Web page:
Film producer

George Lucas is known for producing the Star Wars and Indiana Jones movies.

Film producers fill a variety of roles depending upon the type of producer.[1] Either employed by a production company or independent, producers plan and coordinate various aspects of film production, such as selecting script, coordinating writing, directing and editing, and arranging financing.[2][3][4][5] During the "discovery stage", the producer has to find and acknowledge promising material.[6] Then, unless the film is supposed to be based on an original script, the producer has to find an appropriate screenwriter.[7]

For various reasons, producers cannot always personally supervise all of the production. As such, the main producer will appoint executive producers, line producers, or unit production managers who represent the main producer's interests.[8] Among other things, the producer has the last word on whether sounds or music have to be changed or scenes have to be cut, and they are in charge of selling the film or arranging distribution rights. The producer's role can vary significantly from project to project and based on the circumstances and funding.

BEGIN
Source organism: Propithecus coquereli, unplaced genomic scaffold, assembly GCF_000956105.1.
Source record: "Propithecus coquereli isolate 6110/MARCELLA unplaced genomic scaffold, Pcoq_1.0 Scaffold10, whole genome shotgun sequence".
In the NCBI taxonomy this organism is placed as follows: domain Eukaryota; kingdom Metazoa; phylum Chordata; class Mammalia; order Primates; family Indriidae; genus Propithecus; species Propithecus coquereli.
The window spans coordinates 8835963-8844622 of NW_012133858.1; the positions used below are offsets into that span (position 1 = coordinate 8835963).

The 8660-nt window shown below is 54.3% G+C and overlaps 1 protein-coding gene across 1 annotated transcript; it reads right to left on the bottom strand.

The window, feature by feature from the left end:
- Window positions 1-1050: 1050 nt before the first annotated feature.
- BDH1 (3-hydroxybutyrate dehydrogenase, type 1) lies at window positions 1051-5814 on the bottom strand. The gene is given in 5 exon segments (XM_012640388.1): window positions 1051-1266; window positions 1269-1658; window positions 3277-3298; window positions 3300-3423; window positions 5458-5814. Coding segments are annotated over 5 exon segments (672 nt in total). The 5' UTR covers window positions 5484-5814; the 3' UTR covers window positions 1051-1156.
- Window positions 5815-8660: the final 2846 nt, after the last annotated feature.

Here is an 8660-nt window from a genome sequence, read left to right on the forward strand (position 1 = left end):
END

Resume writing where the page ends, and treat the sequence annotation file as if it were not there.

Clarification of term

Whereas historically in television, the primary role of the producer was to oversee all aspects of video production, in film and often in television today, this role is filled by the line producer. The line producer may manage a film's budget and maintain a schedule. The executive producer oversees the filmmaking with regard to film financing. They liaise with the line producer and report to production companies and distributors. Whether the person credited as "producer" or a person credited as "executive producer" has more input on a production is not always clear and is subject to change as the film is substantiated. Since filmmaking is a dynamic process, responsibilities can grow or shift in the process and credits for producers can get adjusted retroactively. For example, somebody hired as a "line producer" might later be credited as an "executive producer".